The years 1913 -1915 saw the introduction of many non-standard and transitional officer's uniforms, until finally, the new khaki wool model 1915 uniforms were introduced. These entailed minor changes to the other ranks' uniform, mainly simplification by removing most coloured decorations, introducing collar tabs in branch-colour and the standard issue of cloth puttees. Branch colours were revised to help easier identification (Green for Cavalry; Black for Artillery).


The officers' uniform changed though significantly, adopting the changes that were already implemented by King Constantine and his staff in their private tunics, plus a return to the German-style cap that Constantine preferred. The new tunic was more practical for campaign, closer to the modern French and British styles. Wider-cut, it had bigger, external pockets pleated on the breast, scalloped flaps and stand and fall collar. The pipings were replaced by a pair of branch-colour collar tabs with metal buttons and the Russian boards were replaced by smaller straps. The highly visible cap metal pipings were replaced with subdued rank stripes of brown colour. The old-style leather equipment was replaced by a fashionable Sam Browne and a Wembley revolver-style holster.

The only major change introduced to the above uniform with the entry of Greece to the war in 1917, was the return of the kepi by the revolutionary government of Salonika. The kepi thus came to represent the Venizelos' faction in the course of the National Schism against the Royalist government of Athens, and symbolised the alliance with the French-led Entente. When Constantine left in exile, the new government phased-in the kepi headgear for all the Army officers. Other items of French origin saw widespread use during these wars, including the Lebel rifle leather equipment and the Adrian helmet, painted dark olive. This uniform was used in Ukraine and Asia Minor and remained virtually unchanged until the late thirties.

WWII to the Seventies (1936-1974)

The 1908 pattern for other ranks in khaki wool remained virtually unchanged and was the uniform issued en mass to the troops that were deployed in the Greco-Italian war of 1940 and the brief battle of Greece. Changes were significant only in the equipment, which by this time was a motley collection of Austrian, German, French and British patterns, reflecting a similar vast variety in personal arms. In contemporary pictures it appears though that the front-line troops had a relative homogenous appearance. The majority were equipped with a new Model 1934 helmet, which was based on the contemporary Italian shell in field green colour, but without vents and with a locally produced leather liner. The main ammunition pouch was a Mauser twin type, but significant number of older Lebel stocks were still in use. A minority of front-line troops were issued with the 1915 Adrian helmet, as the newer pattern was not received in adequate numbers. Due to the heavy winter conditions, the outfit was for most of the campaign covered by a long woolen overcoat, single breasted, with turned down collar and rear semi-belt. In 1938 a new pattern of forage cap was also introduced which was similar to the contemporary British, but with the Greek Royal cockade in metal. The decorations on these uniforms were limited to a minimum. In contrast to regulations, only a minority of tunics and coats had the prescribed branch-colour collar tabs. These colours remained the same as in WW1, and expanded to include more specialist troops. A new pattern of NCO rank stripes similar to the British chevrons, did not see universal adoption before the outbreak of the war, and the older patterns were still seen.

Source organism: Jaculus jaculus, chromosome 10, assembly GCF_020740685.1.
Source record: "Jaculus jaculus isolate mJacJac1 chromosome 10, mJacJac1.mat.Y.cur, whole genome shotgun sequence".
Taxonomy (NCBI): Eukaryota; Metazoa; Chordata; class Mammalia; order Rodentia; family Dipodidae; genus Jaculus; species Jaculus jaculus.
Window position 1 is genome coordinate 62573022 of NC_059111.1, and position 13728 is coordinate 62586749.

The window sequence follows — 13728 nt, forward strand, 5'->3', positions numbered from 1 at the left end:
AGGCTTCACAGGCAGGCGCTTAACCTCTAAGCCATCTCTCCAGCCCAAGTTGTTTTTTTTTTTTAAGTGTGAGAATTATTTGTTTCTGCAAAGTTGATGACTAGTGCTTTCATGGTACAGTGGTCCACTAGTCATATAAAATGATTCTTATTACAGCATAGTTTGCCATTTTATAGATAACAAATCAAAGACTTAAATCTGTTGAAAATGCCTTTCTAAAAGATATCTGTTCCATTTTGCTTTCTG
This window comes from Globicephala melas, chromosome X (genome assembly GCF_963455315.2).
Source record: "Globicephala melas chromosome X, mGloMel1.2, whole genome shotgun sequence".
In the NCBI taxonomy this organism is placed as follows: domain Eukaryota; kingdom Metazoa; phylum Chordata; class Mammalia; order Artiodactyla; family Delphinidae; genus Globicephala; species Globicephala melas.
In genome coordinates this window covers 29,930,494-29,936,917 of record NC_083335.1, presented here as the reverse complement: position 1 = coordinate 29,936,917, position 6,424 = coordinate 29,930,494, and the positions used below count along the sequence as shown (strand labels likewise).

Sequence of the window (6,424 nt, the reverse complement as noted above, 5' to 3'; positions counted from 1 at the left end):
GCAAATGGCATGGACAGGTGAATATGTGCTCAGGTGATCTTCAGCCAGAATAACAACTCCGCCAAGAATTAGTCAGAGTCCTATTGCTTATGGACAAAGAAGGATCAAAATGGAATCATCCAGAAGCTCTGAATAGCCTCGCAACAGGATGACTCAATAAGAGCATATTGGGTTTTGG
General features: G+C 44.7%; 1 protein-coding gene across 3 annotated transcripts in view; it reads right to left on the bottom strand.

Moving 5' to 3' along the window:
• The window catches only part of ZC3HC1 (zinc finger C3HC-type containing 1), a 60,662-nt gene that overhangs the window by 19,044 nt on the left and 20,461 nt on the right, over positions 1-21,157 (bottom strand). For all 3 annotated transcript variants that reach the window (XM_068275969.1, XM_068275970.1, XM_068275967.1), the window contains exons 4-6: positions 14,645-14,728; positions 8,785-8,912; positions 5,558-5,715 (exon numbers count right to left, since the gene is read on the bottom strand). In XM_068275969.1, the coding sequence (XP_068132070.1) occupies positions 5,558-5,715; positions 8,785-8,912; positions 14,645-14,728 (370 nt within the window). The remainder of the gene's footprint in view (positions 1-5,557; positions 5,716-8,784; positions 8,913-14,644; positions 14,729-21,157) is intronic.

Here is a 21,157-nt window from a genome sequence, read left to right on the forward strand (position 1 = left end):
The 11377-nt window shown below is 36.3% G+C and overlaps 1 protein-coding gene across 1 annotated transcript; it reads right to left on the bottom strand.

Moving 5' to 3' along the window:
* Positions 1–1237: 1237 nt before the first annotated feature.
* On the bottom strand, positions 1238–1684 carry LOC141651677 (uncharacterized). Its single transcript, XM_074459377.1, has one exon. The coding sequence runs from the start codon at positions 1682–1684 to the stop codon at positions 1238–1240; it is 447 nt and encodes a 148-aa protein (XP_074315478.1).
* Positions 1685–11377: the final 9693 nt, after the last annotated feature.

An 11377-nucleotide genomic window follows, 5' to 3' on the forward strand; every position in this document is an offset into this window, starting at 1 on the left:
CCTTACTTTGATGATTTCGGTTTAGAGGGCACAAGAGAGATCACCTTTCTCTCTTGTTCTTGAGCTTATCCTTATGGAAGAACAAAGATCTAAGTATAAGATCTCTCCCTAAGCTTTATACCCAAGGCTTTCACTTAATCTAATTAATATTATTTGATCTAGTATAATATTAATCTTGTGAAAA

The Officers' uniforms came in the thirties much closer to the British pattern of Service dress with the adoption of an open collar intended to be worn with shirt and woolen tie, again with riding breeches, boots and a Sam Browne belt. The headgear had since the early 30s returned for good to a British-type leather peaked cap in khaki, with subdued insignia, with the exeption of the Gendarme's and the Cadets, which kept their traditional kepi. By this time swords and sabres were limited to ceremonial use and a pistol was the main sidearm. The ceremonial uniforms nevertheless remained more or less the same as those at the start of the century, in navy-blue and colour and bullion decorations, and topped with the historical kepi in elaborate designs.

As the war progressed, much of the supplies were depleted and the Greek Army increasingly had to use new stocks of British military aid. At the last stages of the Battle of Greece, a significant number of troop was using battledress and the brodie helmet. The reconstituted free Greek Army in Egypt was completely reequiped with British uniforms and arms, which they kept throughout the Italian campaign and the first stages of the Greek civil war. During these years, the new Greek Army is virtually indistinguishable from the British allies.